On Monday of this week, Cory Booker went full charter school in an op-ed for the New York Times, a choice that made a little more sense when I looked at my Wednesday e-mail from Whitney Tilson.
Whitney Tilson is a successful hedge funder who started Democrats for Education Reform mostly because at that point, Republicans for Education Reform would have been unnecessary. The GOP was already behind the idea of privatization; it was the Dems who needed a push in that direction. In some states, actual Democrats have repudiated the D in DFER, and since Betsy DeVos became the public face of so many of their favorite policies, they've been struggling for Democrat leverage. Look for them and their friends every time you hear of a poll that shows how much Real Democrats love charter schools.
ties to charters and, yes, Betsy DeVos, were looking like an obstacle.
Apparently, Booker has decided to just lean into charter support. Monday's op-ed was a compendium of the usual pro-charter baloney. Students are trapped in zip codes with bad schools; this is not baloney, but the idea that we should let some privatized amateurs rescue a few of those children instead of investing resources in the improvement of the public schools-- well that is baloney. The back seat of my car is filled with fast food boxes and twinkie wrappers-- clearly the only solution is to buy a second car.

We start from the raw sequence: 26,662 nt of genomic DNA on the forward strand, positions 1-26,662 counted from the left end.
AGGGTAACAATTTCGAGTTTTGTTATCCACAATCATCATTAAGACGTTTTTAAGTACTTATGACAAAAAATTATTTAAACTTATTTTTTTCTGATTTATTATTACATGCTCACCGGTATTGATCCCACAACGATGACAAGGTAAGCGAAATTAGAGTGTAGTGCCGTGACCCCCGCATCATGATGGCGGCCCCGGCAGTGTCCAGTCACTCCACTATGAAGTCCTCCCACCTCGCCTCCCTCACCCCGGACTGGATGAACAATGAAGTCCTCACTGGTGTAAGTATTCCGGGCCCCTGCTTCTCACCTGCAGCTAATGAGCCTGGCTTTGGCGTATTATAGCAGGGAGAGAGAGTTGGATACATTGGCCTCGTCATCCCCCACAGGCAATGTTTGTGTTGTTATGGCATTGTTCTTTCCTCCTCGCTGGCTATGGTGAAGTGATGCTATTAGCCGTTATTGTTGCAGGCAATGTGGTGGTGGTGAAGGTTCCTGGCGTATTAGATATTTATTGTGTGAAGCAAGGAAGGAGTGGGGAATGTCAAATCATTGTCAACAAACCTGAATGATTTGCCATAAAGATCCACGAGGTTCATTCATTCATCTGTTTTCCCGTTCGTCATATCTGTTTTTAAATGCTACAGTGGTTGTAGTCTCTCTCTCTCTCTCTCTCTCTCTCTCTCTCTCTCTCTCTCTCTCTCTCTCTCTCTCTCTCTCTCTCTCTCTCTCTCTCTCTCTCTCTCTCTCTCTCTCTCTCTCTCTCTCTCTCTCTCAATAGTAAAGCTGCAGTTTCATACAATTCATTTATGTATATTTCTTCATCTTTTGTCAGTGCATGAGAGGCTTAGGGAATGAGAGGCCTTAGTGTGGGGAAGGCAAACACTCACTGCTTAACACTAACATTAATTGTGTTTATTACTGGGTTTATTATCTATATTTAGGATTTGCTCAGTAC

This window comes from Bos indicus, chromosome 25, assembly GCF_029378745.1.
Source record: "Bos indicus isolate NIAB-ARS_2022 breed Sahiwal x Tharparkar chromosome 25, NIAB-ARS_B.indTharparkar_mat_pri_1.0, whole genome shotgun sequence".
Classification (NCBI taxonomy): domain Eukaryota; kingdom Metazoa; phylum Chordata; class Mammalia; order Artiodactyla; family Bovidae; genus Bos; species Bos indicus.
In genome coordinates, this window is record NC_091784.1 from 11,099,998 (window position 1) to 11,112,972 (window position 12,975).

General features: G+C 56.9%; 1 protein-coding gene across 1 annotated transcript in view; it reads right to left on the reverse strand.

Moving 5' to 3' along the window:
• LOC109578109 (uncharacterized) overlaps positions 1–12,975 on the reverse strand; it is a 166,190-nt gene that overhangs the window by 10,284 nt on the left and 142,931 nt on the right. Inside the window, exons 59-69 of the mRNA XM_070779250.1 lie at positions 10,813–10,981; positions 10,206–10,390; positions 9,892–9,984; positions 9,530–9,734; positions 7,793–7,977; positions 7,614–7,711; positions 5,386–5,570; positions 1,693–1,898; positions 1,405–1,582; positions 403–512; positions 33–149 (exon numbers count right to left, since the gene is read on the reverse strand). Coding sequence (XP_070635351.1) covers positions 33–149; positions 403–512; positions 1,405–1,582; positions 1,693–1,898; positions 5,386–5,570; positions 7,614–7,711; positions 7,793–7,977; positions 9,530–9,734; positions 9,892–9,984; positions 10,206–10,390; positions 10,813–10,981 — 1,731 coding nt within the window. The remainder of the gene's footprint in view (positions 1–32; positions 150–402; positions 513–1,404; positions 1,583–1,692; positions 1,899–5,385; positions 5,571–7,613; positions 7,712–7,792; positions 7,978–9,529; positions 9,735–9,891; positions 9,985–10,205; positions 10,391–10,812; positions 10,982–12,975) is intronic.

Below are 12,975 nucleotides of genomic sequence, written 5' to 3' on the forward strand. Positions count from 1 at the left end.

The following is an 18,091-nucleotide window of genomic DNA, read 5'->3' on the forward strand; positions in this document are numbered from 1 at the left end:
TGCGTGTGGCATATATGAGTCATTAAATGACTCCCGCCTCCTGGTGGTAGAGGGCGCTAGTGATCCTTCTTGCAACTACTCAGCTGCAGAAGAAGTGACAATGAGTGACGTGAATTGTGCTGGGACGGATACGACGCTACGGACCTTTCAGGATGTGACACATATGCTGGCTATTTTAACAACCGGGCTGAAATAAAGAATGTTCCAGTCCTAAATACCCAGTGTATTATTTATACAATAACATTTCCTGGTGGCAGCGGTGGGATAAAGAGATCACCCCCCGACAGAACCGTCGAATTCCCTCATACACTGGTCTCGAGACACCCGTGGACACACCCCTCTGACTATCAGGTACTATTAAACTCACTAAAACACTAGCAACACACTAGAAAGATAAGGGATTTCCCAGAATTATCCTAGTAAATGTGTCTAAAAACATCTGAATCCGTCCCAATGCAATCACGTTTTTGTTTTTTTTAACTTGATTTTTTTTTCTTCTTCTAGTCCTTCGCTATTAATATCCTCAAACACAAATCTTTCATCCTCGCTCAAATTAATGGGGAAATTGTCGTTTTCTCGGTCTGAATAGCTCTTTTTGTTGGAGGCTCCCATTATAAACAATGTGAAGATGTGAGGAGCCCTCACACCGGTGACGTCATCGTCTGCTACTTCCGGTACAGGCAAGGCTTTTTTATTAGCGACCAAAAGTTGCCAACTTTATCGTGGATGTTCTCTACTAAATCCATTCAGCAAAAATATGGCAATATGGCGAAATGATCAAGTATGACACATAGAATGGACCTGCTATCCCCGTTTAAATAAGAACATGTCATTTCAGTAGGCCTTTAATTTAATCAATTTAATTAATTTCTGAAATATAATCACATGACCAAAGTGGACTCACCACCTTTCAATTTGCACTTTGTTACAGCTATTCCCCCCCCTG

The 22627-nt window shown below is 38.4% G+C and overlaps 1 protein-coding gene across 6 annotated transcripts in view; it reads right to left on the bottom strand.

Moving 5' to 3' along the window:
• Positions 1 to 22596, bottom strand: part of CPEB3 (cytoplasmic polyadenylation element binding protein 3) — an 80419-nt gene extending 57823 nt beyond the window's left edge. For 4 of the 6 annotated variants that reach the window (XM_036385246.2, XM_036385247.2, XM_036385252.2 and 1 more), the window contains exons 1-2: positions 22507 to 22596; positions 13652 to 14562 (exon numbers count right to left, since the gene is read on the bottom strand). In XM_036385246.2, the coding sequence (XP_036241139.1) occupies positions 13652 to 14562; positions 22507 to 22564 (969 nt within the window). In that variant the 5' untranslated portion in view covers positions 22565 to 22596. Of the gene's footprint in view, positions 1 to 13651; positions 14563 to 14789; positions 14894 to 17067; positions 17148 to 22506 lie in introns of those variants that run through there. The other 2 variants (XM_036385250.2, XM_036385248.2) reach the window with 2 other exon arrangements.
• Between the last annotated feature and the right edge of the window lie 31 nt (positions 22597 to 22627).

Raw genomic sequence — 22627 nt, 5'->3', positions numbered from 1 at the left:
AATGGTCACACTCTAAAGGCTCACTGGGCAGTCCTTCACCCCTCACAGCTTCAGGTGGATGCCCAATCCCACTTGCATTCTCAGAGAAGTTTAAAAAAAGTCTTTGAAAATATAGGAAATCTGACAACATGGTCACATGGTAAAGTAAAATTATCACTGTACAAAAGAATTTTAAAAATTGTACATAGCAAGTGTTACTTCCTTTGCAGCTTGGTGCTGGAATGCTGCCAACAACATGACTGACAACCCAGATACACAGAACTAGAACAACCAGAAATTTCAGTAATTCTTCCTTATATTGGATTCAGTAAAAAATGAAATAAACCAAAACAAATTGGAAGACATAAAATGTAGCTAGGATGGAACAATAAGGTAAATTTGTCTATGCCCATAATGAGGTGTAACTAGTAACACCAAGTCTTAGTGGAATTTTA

And Booker tries to dance along the thin line that has been frustrating reformsters for the last three years:
For-profit charter school schemes and the anti-public education agenda of President Trump and Education Secretary Betsy DeVos are hurting teachers, students and their families. Of course, we must fight back against these misguided and harmful forces. But we shouldn’t let the worst actors distort this crucial debate, as they have in recent years.
Dude. You worked side by side with DeVos, cheering a multitude of for-profit schemes (and please don't insult our intelligence by trying the old "for-profit charters are evil but non-profits are fine" dodge. There are plenty of ways to profit from non-profit charters, and you have seen most of them). Hillary tried this stuff. Mayor Pete is trying it right now.
Booker is going to assert that "high-performing charter schools" are some kind of entirely different beast, and he's going to try to attach "public" to them. They aren't. He's going to try to paint the privatization and charter mess in Newark as a success, which is a generous read. Then there's this gem:
As Democrats, we can’t continue to fall into the trap of dismissing good ideas because they don’t fit into neat ideological boxes or don’t personally affect some of the louder, more privileged voices in the party.
Can we fall into the trap of dismissing bad ideas because they are bad? Because I don't have a problem with unaccountable, privately owned and operated, non-transparent, selectively creaming, public school draining, redundant, segregationalist, profiteering charter schools because they ofend some ideological box of mine.